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Harm reduction refers to strategies that aim to reduce the harms associated with injecting drug use.

The earliest forms of harm reduction promoted abstinence from drug use and put reducing its occurrence at the centre of substance use policy and interventions.

The concept of harm reduction was re-invented in the early 1980s at the beginning of the HIV epidemic when healthcare workers started to provide clean syringes to people who inject drugs (sometimes referred to as PWID) rather than solely trying to achieve abstinence.

Since then, there has been slow but steady progress in implementing harm reduction programmes as a component of the response to the HIV epidemic, with a wide range of initiatives tried to datein a variety of settings.

However, of the 158 countries that report drug use, only 91 of them explicitly reference harm reduction in their national policies (58%). Moreover, few countries have achieved sufficient coverage of harm reduction services. (AVERT, UK, 24.04.2017)


Europe is the birthplace of harm reduction, and the region where the successes of this approach in averting epidemics can be most plainly seen. It includes harm reduction champion countries, that have long invested in their national harm reduction programmes and implement a wide array of interventions.

However, austerity, international donor retreat and poor political support are severely limiting harm reduction responses in several countries in the EU. In some states, there is a funding crisis for harm reduction which must be addressed if public health emergencies are to be avoided.

 This report summarises research findings from Harm Reduction Works!, providing a snapshot of harm reduction investment in eighteen EU member states. It includes findings from spend tracking research in the Czech Republic, Greece, Italy, Estonia, Portugal, Hungary and Lithuania. (HRI – Harm Reduction International, 24.04.2017)


Identify quickly and respond effectively. The OoHC Toolbox provides easily accessible and effective information for the supporters and carers of young people (12 - 18) in out of home care. (The Centre for Youth AOD Practice Development, 2017)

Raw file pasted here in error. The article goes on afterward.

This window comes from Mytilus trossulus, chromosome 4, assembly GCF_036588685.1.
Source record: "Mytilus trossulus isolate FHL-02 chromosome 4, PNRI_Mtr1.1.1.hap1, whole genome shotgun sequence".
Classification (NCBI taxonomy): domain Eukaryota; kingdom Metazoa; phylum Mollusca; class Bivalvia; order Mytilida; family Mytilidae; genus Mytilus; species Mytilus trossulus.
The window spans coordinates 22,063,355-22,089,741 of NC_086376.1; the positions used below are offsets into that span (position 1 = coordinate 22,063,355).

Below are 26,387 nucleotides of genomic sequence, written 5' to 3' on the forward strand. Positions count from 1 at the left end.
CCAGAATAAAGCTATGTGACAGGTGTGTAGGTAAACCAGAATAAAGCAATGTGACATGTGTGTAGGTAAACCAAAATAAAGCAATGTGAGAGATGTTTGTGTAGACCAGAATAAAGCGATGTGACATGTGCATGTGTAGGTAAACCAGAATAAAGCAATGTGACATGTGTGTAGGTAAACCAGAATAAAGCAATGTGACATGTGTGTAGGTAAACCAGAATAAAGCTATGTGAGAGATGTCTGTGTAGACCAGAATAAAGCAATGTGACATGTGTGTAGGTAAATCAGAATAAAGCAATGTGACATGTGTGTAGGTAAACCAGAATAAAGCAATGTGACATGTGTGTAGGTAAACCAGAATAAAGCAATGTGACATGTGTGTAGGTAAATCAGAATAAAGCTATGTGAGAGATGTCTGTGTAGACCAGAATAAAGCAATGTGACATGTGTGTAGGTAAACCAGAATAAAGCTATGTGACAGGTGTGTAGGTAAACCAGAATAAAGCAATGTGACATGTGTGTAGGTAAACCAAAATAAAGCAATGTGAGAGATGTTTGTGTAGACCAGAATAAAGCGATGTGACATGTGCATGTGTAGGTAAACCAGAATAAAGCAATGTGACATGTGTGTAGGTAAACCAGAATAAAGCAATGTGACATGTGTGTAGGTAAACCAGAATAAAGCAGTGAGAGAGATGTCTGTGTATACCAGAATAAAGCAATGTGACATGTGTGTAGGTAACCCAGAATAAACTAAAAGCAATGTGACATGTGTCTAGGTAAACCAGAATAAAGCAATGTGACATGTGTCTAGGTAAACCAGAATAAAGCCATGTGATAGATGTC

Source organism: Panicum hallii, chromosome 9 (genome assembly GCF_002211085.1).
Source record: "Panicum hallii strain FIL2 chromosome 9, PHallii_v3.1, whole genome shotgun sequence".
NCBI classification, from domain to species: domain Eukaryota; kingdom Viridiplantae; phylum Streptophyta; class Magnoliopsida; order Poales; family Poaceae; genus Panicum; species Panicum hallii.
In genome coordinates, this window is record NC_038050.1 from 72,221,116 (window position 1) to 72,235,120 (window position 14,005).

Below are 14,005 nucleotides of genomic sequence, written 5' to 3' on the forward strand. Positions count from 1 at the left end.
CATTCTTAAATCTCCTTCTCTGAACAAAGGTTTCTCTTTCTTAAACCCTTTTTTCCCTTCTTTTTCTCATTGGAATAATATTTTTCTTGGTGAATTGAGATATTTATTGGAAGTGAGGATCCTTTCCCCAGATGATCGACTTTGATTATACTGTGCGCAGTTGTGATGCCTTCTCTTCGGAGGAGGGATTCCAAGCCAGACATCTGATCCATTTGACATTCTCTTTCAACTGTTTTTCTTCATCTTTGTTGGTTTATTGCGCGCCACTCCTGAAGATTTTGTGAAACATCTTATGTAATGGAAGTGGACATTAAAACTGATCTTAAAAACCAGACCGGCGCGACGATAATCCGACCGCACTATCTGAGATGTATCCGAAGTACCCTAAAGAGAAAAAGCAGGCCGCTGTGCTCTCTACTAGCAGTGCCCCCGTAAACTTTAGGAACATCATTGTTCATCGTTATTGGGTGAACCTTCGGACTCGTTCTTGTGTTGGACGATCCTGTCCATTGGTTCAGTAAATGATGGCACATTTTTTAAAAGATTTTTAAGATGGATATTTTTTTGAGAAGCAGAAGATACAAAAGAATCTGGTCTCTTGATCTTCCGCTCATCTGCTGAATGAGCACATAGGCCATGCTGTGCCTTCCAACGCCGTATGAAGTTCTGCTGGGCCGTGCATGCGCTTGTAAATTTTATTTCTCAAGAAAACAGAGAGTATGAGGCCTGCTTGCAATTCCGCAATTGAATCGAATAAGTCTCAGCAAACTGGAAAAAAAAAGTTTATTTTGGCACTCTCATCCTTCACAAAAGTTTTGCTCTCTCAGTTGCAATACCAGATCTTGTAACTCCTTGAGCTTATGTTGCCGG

Forbidden is an issue of four comics produced by The Romanian Harm Reduction Network with the support of Drugreporter as part of the national campaign to support harm reduction in Romania. (Drug Reporter, Ungarn, 27.03.2017)


Got that Friday feeling? The urge to party and get on one may be pretty high today. (UK, 2017)


In this expert blog, Gen Sander of Harm Reduction International states that the global state of harm reduction in prisons is inadequate, unreliable, and unlawful. She argues that the provision of good-quality and accessible harm reduction, both inside and outside of prisons, is a legally binding human rights obligation, not just a policy option. (penalreform.org, 06.02.2017)


Die umstrittene Substanz Cannabis: Anmerkungen zum Schadenspotential und Risiken, zum hedonistischen Konsum und zur medizinischen Verwendung, zu Harm Reduction, Safer Use und Public Health

Tagung: Jugend auf Drogen? Jugendlicher Substanzkonsum zwischen Verharmlosung und Dämonisierung. Linz, 28.März 2017 2017

Veranstalter: Institut Suchtprävention Oberösterreich

Referent: Hans-Günter Meyer-Thompson


Medical experts in South Africa have issued stark health warnings to people engaging in “bluetoothing", whereby people inject the blood of someone who has already injected drugs in a futile attempt to get high. (TalkingDrugs, UK, 24.02.2017)


Gail Gilchrist, Davina Swan, April Shaw, Ada Keding, Sarah Towers, Noel Craine, Alison Munro, Elizabeth Hughes, Steve Parrott, John Strang, Avril Taylor and Judith Watson

Harm Reduction Journal201714:14

DOI: 10.1186/s12954-017-0142-5


Programmes usually address individuals but most equipment sharing occurs between sexual partners. (aidsmap, 21.03.2017)


Neue Website aus Großbritannien.


Declining rates of health problems associated with crack smoking during the expansion of crack pipe distribution in Vancouver, Canada.

Prangnell A, Dong H, Daly P, Milloy MJ, Kerr T, Hayashi K.

BMC Public Health. 2017 Feb 3;17(1):163. doi: 10.1186/s12889-017-4099-9.


(MENAHRA - Middle East and North Africa Harm Reduction Association, 2016)


Prisoners in Salford are being routinely handed leaflets on how to ‘safely’ take dangerous illegal drugs such as Spice.

The pamphlet - distributed to inmates when they order items such as toiletries and cigarettes - details an 11-point checklist of ‘safety rules’ for taking ‘new psychoactive substances’, which were outlawed last April. (ITV, 16.02.2017)